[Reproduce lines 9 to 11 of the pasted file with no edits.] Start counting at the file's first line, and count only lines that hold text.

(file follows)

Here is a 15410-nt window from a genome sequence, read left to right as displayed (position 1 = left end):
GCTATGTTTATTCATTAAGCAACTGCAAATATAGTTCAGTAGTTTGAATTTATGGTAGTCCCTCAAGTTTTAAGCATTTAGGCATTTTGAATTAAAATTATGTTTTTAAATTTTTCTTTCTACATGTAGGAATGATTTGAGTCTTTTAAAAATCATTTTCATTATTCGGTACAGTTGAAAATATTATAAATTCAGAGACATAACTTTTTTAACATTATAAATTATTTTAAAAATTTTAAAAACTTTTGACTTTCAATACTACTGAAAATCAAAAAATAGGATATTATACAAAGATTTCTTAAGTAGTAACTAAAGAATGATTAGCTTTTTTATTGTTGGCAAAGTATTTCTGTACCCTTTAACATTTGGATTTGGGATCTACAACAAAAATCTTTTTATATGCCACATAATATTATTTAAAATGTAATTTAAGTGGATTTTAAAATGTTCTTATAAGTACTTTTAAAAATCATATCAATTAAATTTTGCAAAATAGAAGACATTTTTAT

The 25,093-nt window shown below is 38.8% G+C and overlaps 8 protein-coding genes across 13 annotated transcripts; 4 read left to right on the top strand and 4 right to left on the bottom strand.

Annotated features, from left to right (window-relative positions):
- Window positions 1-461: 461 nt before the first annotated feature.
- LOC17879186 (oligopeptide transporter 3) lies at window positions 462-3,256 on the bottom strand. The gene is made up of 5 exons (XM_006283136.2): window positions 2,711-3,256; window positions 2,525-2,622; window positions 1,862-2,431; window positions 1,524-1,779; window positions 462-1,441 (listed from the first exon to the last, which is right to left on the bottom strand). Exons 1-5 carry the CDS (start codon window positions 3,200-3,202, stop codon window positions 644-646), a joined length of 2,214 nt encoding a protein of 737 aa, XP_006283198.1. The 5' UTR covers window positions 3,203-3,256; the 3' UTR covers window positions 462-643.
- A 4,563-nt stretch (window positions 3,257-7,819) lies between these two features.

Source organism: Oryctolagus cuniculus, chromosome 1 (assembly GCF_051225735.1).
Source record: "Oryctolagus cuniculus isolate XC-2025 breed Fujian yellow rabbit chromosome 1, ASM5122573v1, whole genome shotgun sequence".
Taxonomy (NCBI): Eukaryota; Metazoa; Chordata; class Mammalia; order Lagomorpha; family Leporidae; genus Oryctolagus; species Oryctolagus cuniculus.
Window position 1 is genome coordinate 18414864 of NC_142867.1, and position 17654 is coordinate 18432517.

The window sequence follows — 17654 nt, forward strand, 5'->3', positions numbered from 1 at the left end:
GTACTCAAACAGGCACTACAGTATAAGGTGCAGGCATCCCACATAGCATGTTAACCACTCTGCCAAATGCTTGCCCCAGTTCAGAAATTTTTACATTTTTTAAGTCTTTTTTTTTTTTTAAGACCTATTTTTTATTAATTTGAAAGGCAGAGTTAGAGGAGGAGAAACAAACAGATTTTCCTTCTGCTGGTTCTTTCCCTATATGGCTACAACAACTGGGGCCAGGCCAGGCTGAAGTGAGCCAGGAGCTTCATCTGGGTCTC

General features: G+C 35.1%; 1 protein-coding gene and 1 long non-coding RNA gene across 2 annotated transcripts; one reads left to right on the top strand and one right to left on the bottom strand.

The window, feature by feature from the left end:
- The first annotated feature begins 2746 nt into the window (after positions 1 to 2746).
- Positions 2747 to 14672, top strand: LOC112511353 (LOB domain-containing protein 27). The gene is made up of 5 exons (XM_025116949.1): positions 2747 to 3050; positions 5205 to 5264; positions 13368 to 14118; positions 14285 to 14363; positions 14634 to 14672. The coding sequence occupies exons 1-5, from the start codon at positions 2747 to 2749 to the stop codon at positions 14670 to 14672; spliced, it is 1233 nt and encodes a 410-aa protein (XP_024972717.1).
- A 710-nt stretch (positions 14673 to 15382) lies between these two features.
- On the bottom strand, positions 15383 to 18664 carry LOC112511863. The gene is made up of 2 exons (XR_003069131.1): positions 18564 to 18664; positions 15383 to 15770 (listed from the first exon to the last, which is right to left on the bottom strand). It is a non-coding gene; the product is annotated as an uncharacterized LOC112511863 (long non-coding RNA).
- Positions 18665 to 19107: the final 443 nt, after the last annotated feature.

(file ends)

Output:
Source record: "Oryctolagus cuniculus isolate XC-2025 breed Fujian yellow rabbit chromosome 1, ASM5122573v1, whole genome shotgun sequence".
Taxonomy (NCBI): Eukaryota; Metazoa; Chordata; class Mammalia; order Lagomorpha; family Leporidae; genus Oryctolagus; species Oryctolagus cuniculus.
Window position 1 is genome coordinate 18414864 of NC_142867.1, and position 17654 is coordinate 18432517.